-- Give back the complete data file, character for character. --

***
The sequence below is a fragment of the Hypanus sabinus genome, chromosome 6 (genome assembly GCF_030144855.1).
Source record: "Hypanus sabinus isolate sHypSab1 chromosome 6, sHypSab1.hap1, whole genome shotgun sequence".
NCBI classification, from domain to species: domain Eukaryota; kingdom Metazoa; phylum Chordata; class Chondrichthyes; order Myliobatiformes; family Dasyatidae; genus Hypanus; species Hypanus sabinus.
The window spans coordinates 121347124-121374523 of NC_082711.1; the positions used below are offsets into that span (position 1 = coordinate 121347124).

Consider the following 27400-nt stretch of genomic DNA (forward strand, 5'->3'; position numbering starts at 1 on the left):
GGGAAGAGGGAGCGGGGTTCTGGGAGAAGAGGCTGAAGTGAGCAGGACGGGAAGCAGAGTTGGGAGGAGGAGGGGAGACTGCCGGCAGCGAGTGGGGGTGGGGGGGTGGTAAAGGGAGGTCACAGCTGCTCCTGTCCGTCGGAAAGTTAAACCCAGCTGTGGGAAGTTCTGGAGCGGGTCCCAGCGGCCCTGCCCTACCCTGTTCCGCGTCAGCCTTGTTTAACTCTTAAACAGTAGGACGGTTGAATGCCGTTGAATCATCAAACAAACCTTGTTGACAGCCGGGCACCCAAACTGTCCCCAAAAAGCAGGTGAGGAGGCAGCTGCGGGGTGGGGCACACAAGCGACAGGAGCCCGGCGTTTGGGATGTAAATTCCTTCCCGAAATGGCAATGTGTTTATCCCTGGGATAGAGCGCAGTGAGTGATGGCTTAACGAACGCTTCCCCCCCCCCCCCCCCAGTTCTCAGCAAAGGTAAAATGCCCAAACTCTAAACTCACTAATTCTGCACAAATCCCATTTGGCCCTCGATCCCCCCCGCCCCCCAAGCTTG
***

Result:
The sequence below is a fragment of the Hypanus sabinus genome, chromosome 6 (genome assembly GCF_030144855.1).
Source record: "Hypanus sabinus isolate sHypSab1 chromosome 6, sHypSab1.hap1, whole genome shotgun sequence".
NCBI classification, from domain to species: domain Eukaryota; kingdom Metazoa; phylum Chordata; class Chondrichthyes; order Myliobatiformes; family Dasyatidae; genus Hypanus; species Hypanus sabinus.
The window spans coordinates 121347124-121374523 of NC_082711.1; the positions used below are offsets into that span (position 1 = coordinate 121347124).

Consider the following 27400-nt stretch of genomic DNA (forward strand, 5'->3'; position numbering starts at 1 on the left):
GGGAAGAGGGAGCGGGGTTCTGGGAGAAGAGGCTGAAGTGAGCAGGACGGGAAGCAGAGTTGGGAGGAGGAGGGGAGACTGCCGGCAGCGAGTGGGGGTGGGGGGGTGGTAAAGGGAGGTCACAGCTGCTCCTGTCCGTCGGAAAGTTAAACCCAGCTGTGGGAAGTTCTGGAGCGGGTCCCAGCGGCCCTGCCCTACCCTGTTCCGCGTCAGCCTTGTTTAACTCTTAAACAGTAGGACGGTTGAATGCCGTTGAATCATCAAACAAACCTTGTTGACAGCCGGGCACCCAAACTGTCCCCAAAAAGCAGGTGAGGAGGCAGCTGCGGGGTGGGGCACACAAGCGACAGGAGCCCGGCGTTTGGGATGTAAATTCCTTCCCGAAATGGCAATGTGTTTATCCCTGGGATAGAGCGCAGTGAGTGATGGCTTAACGAACGCTTCCCCCCCCCCCCCCCCAGTTCTCAGCAAAGGTAAAATGCCCAAACTCTAAACTCACTAATTCTGCACAAATCCCATTTGGCCCTCGATCCCCCCCGCCCCCCAAGCTTG